The MARIS research institute at Södertörn University carries out and develops maritime archaeological research, with a special emphasis on the Baltic Sea and the surrounding area.
MARIS aims to be a meeting point for national and international Baltic maritime archaeological research and to create opportunities for the exchange of knowledge between maritime archaeologists through networking, seminars, workshops and conferences.
MARIS aims to contribute to the development of maritime archaeology through an active theoretical discussion of research directions and through initiatives to stimulate new maritime archaeological research. An important part of this is to be involved in multidisciplinary collaboration with other fields, community organisations and the commercial world.
MARIS is a centre for maritime archeological research at Södertörn University. In recent years, researchers from MARIS has explored several shipwrecks in the Baltic Sea, including Mars, Gribshunden, and "the Ghost Ship".
Maritime archeological research in the Baltic Sea
The Baltic Sea is one of the best places in the world for maritime archaeological research. Seafaring and its material requirements, such as ships and harbours, are a central feature of the history of the region and its peoples, so this sea has been heavily trafficked since far back in time and has seen many wrecks. Many of the organisms which usually destroy wood under water cannot live in the cold, brackish Baltic, and thus shipwrecks and other artefacts can survive nearly intact for hundreds of years in the dark at the bottom of the sea.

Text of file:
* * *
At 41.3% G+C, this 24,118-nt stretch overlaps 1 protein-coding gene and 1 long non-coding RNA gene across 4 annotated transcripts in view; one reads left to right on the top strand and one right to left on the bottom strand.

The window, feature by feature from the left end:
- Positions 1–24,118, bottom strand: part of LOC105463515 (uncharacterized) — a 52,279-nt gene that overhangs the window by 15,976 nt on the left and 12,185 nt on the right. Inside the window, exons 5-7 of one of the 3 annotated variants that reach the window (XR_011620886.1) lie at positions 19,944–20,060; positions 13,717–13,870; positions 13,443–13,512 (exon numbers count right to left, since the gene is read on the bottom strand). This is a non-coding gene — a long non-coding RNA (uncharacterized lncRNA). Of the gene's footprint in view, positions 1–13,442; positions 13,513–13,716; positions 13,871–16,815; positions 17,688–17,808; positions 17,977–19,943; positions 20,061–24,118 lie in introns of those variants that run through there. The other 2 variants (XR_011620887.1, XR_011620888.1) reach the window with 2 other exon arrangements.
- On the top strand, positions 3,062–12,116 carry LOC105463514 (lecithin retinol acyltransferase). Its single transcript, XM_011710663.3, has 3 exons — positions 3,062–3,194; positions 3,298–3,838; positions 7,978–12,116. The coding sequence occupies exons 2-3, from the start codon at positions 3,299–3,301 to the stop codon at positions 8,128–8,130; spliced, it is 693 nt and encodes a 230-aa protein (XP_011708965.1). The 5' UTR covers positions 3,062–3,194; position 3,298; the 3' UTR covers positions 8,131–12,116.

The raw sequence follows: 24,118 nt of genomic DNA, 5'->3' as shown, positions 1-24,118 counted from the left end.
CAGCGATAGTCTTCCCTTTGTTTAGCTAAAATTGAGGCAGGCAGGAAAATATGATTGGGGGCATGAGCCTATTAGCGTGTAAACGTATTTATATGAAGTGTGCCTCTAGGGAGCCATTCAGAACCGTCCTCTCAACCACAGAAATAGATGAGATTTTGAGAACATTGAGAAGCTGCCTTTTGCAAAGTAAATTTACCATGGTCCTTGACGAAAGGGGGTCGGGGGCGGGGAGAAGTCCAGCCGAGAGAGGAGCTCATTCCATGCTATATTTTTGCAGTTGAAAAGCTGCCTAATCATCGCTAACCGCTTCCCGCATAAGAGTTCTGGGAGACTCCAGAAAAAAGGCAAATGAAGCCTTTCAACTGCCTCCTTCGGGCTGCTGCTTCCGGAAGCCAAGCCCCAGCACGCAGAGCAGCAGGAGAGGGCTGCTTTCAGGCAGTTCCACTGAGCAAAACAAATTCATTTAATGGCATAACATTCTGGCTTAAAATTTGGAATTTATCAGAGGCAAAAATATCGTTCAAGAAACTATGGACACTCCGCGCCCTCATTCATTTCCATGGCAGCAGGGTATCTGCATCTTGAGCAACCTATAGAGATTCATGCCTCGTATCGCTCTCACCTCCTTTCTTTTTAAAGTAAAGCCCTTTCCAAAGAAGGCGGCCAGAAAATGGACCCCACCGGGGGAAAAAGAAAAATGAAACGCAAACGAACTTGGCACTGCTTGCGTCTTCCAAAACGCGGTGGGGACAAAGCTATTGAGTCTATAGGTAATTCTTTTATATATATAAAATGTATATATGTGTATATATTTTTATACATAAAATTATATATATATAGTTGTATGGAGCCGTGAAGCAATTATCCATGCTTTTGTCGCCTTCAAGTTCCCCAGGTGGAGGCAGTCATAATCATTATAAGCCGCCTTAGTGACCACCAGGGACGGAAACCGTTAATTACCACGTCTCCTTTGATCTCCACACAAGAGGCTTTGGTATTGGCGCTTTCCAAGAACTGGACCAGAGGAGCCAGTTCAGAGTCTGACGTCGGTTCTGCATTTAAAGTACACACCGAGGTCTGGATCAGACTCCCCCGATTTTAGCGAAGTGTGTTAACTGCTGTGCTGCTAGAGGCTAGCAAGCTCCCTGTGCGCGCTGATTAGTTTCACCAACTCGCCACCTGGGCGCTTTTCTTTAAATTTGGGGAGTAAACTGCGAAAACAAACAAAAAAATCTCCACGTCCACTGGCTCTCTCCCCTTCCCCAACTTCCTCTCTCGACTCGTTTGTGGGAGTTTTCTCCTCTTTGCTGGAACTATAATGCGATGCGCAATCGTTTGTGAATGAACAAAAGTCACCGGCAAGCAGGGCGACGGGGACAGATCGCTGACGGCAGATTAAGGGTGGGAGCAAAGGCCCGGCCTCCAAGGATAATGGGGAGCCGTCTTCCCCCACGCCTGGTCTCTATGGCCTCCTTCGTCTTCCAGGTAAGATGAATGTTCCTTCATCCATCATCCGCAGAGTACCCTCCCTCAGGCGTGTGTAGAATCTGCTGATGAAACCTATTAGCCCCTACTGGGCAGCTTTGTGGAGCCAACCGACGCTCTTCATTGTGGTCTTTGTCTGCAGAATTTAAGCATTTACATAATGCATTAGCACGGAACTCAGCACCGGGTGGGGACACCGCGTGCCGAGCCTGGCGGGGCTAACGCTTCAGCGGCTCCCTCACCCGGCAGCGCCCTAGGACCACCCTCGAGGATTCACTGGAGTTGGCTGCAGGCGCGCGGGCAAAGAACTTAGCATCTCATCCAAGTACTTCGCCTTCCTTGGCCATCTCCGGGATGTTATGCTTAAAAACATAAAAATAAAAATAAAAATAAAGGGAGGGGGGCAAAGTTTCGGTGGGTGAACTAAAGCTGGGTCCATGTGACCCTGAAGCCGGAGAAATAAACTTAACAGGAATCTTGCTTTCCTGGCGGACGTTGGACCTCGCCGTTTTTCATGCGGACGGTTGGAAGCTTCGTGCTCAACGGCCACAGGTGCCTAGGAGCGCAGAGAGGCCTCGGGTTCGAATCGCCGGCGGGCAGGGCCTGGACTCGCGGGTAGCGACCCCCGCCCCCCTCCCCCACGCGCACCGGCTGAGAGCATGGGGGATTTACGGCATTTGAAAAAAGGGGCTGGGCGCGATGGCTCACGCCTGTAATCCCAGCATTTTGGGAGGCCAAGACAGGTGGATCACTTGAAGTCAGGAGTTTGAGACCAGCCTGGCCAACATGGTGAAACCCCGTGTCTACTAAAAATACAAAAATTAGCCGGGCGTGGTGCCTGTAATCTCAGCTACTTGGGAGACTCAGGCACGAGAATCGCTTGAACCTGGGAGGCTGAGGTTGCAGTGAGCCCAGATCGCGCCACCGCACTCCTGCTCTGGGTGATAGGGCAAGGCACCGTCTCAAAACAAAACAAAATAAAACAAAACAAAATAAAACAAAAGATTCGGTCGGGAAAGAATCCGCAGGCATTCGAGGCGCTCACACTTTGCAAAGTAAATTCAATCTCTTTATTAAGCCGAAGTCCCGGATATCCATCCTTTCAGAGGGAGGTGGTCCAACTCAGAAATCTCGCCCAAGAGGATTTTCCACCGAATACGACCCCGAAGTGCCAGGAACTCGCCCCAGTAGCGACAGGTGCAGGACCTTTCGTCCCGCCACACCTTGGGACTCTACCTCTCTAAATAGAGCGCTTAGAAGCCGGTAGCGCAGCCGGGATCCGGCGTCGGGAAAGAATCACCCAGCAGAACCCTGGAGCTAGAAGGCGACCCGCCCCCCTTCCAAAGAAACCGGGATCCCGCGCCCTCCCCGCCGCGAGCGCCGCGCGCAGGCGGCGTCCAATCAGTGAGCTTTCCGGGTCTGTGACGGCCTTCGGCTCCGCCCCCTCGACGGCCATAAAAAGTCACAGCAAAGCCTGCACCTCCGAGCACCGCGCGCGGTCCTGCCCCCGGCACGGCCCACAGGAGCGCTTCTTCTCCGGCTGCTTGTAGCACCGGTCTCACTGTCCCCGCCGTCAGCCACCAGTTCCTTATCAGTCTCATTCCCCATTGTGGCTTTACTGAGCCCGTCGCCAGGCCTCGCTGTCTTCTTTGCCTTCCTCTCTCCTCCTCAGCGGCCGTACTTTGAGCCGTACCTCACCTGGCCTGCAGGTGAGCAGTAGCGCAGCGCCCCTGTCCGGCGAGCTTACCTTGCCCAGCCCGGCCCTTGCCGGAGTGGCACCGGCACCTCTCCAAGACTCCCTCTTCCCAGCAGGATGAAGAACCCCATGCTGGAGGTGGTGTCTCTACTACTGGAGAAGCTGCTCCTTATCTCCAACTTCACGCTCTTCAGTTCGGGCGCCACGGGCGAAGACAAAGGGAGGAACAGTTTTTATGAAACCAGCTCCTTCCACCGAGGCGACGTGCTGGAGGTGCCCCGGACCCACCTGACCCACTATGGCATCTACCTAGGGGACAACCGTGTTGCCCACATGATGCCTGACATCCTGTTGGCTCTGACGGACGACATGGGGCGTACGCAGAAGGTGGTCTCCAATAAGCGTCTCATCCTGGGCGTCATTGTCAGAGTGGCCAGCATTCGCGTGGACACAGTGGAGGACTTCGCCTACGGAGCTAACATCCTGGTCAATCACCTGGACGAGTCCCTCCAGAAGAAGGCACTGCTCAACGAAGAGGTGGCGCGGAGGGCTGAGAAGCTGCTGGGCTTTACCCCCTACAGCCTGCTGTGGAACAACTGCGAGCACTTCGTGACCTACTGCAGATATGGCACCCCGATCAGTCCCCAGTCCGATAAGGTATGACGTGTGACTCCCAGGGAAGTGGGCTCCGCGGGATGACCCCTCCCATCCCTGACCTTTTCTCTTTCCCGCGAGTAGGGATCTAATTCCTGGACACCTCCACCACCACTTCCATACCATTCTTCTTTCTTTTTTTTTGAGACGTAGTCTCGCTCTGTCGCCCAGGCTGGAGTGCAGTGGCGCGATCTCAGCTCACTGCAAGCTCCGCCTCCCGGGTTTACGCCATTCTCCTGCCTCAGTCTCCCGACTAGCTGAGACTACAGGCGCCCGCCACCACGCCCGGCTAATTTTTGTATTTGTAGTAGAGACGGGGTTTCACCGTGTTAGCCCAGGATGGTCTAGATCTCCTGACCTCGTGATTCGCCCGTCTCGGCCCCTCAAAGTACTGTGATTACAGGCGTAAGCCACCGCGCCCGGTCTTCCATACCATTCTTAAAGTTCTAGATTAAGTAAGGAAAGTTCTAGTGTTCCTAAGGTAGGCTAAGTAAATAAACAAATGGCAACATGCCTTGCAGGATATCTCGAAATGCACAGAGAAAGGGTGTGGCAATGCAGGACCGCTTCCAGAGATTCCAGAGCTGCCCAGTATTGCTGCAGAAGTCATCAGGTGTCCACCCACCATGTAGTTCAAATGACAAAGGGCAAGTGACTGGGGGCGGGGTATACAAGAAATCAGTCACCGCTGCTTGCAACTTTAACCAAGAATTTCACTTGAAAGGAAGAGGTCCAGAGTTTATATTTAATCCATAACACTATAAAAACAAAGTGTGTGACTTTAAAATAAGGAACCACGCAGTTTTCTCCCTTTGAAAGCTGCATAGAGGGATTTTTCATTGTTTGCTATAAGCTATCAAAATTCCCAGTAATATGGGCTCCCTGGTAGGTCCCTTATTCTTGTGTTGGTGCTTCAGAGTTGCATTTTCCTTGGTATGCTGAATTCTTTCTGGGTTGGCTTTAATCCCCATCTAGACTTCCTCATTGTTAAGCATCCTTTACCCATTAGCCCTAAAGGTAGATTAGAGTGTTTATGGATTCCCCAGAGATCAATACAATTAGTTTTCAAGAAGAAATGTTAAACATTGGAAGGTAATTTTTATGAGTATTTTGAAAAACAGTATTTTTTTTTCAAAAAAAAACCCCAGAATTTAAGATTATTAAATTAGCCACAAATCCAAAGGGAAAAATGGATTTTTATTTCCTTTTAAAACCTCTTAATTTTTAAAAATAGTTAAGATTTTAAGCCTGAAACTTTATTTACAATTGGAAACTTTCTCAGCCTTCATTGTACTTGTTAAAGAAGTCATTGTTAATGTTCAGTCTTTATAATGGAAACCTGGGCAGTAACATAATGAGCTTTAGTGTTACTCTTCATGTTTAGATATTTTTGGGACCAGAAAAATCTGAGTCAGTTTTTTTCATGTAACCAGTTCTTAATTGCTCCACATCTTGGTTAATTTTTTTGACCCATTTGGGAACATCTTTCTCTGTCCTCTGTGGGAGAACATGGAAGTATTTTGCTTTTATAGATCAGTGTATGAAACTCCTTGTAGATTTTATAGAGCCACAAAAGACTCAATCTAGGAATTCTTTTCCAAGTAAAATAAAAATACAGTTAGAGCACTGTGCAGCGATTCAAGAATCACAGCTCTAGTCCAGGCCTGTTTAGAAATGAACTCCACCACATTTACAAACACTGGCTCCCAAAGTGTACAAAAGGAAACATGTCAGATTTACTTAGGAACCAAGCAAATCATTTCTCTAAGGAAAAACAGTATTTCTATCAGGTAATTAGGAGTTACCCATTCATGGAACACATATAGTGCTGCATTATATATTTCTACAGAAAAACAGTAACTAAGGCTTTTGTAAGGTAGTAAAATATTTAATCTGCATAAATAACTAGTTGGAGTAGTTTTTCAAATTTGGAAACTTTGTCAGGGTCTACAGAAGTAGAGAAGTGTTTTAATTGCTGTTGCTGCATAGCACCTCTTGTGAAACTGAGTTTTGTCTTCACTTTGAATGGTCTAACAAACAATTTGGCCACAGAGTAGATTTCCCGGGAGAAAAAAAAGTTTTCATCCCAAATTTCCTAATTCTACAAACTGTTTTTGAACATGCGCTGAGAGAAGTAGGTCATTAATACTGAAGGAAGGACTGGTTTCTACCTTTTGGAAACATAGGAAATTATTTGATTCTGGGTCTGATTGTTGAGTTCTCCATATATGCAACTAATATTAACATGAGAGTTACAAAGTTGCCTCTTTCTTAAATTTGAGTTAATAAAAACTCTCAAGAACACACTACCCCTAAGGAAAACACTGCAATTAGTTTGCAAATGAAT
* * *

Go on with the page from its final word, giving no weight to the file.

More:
Swedish maritime archaeological research has an excellent international reputation, and Sweden is seen as one of the leading countries in the world in this field. This is in no small part due to the salvage of the warship Vasa and the maritime and cultural historical research that developed in the 1970s as a result of work with this famous ship.
The Ghost Ship Exhibition
A unique model of the Ghost Ship is the basis of an exhibition in the University Library.
Academic education in maritime archeology
Academic education in this subject began at the end of the 1970s with independent courses and supervision of doctoral students. In 1997, maritime archaeology was one of the subjects established as part of the development of Södertörn University. The subject offered a unique perspective on the Baltic region, which fit well with Södertörn University's academic profile, and the establishment of a permanent institute gave the subject a stable academic platform in Sweden.
Södertörn University is today the only Swedish higher education institution to carry out maritime archaeological research and education, and thus plays a central role in the scientific development of the field.
A unique salvage operation in Ronneby – “The Monster” sees the light of day after 500 years under water
The unique figurehead from the 15th century ship “Gribshunden” was salvaged on Tuesday 11 August, following its discovery during diving operations in June.